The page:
At the Atlantic Seaboard Wine Competition this past weekend, I was flattered to be honored by the Atlantic Seaboard Wine Association with its Monteith Trophy, presented “to individuals or organizations that have performed exceptional contributions to the development and sustainability of the American wine industry by actively providing leadership and motivation in addressing both legislative and regulatory issues that confront the industry, supporting innovative and technical research in both the fields of enology and viticulture, also encouraging wine and health related studies, as well as contributing to consumer public wine education and appreciation through the arts, literature and the public media.”
Gordon Murchie, president emeritus of the AWSA, made the presentation, mentioning my writings about local and regional wines and my role in co-founding Drink Local Wine. Michael Birchenall summarizes Gordon’s tribute at Foodservicemonthly.com.
I’m in good company. The ASWA, originally called the Vinifera Wine Growers Association, first presented the trophy in 1980 to Dr. Konstantin Frank for his work in promoting vinifera grape varieties in the eastern United States. The trophy has also been presented to Margrit Mondavi, George Washington’s Mount Vernon, the Congressional Wine Caucus, and Bobby Koch, for his work as president of the Wine Institute.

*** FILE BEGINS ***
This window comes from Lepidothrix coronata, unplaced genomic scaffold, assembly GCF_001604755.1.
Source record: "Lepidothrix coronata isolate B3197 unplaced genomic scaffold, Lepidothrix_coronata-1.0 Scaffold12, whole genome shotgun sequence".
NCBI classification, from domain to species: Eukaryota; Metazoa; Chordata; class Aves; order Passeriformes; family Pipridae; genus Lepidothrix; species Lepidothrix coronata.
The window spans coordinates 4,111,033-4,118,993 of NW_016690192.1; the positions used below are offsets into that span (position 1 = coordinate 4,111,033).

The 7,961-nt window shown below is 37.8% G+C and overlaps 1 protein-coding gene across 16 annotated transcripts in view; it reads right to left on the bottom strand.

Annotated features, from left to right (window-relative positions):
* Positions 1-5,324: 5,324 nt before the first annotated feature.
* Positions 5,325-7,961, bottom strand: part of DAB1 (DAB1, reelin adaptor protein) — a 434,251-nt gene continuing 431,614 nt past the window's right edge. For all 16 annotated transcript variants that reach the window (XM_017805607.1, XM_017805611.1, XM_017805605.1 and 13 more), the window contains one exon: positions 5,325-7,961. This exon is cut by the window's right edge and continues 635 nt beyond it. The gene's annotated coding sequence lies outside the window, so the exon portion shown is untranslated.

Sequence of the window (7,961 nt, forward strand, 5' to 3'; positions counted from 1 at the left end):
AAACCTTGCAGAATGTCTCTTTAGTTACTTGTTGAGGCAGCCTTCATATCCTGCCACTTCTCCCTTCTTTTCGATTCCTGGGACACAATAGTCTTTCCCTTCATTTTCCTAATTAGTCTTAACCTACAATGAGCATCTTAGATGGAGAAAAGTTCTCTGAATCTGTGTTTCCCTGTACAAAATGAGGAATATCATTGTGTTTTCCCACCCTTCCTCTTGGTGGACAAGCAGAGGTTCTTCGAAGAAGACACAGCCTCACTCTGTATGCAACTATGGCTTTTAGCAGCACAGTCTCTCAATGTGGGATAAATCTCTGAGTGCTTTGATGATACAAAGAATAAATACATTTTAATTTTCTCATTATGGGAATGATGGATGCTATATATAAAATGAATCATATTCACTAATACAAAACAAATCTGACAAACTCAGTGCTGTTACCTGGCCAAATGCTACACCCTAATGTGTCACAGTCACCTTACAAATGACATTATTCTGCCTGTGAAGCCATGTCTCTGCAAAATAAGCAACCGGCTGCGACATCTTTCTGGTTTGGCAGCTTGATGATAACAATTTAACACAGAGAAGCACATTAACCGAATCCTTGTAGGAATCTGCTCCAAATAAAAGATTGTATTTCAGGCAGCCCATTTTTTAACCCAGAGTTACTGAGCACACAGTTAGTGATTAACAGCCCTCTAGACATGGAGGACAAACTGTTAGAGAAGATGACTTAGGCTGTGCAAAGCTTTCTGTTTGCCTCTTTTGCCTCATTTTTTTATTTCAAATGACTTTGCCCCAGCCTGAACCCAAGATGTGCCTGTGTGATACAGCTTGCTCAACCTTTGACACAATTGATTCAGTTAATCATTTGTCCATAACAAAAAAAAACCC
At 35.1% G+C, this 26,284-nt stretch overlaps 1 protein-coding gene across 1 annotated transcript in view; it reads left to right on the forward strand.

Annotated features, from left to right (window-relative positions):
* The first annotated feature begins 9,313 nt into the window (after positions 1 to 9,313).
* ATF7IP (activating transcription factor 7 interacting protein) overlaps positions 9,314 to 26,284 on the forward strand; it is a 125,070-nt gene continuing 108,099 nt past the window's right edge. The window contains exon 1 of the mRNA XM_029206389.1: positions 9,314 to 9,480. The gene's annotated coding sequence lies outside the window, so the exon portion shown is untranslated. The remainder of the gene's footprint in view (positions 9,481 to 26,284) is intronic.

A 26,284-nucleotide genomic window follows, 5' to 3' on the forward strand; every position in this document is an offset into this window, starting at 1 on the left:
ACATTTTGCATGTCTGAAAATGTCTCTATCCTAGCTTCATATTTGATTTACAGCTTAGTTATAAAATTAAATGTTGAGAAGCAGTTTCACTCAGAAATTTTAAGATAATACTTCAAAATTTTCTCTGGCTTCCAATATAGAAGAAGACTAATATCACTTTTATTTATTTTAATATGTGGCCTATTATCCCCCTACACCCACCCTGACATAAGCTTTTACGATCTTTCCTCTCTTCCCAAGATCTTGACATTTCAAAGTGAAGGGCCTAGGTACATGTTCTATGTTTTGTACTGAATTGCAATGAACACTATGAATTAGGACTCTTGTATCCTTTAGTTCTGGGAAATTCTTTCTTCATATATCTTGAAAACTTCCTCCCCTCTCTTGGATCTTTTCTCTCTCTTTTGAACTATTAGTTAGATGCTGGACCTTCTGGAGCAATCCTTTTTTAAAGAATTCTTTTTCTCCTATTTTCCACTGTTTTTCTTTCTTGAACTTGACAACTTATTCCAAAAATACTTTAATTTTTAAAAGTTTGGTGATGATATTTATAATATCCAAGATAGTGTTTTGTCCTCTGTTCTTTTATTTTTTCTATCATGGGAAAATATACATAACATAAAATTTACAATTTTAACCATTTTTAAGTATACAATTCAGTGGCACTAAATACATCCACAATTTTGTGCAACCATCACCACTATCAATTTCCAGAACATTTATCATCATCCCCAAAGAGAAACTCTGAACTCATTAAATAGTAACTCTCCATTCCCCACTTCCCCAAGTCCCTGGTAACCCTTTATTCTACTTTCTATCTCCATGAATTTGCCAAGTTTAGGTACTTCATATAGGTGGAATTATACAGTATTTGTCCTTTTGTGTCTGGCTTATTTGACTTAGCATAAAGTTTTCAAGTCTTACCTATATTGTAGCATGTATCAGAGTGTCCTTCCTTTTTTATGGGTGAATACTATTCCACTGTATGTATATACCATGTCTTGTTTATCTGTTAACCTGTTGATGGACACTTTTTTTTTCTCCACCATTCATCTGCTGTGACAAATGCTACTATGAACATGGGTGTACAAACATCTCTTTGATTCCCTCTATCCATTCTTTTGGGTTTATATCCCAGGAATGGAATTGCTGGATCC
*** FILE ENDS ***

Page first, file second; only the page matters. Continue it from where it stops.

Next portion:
I didn’t have any prepared remarks, but improvised a brief thank you, which went something like this (with the benefit of hindsight and what I should have said):
I am not the story. The winemakers who produce better wines each year are the story. The work of organizations like the ASWA and the judges who devote a weekend each year to evaluate wines from the East Coast — they are the story. The viticulturists, university extension experts who experiment with different grape varieties, trellising systems, and vineyard sites — they are the story. The consumers who are increasingly willing to try local wines with an open mind — they are the story. My job is to tell their story.
That said, when Jeff Siegel, “The Wine Curmudgeon,” and I started Drink Local Wine in 2008, we felt like we were beating our heads against a brick wall. Locavore restaurants ignored local wines. The Winestream Media ignored American wines that didn’t come from the West Coast. Our mission was to encourage wine writers to highlight their regional wines.
That has changed, dramatically. Today, it’s hard to go a few weeks without seeing a writeup of top wineries to visit or wines to try from around the country. Virginia seems to be the hot wine region, but Maryland, Texas and others are getting their share of ink, too. I’d like to think that Jeff and I, and our colleagues at Drink Local Wine, had a little to do with this. This trophy is theirs as well, though I’ll be sure to polish it before I give it back.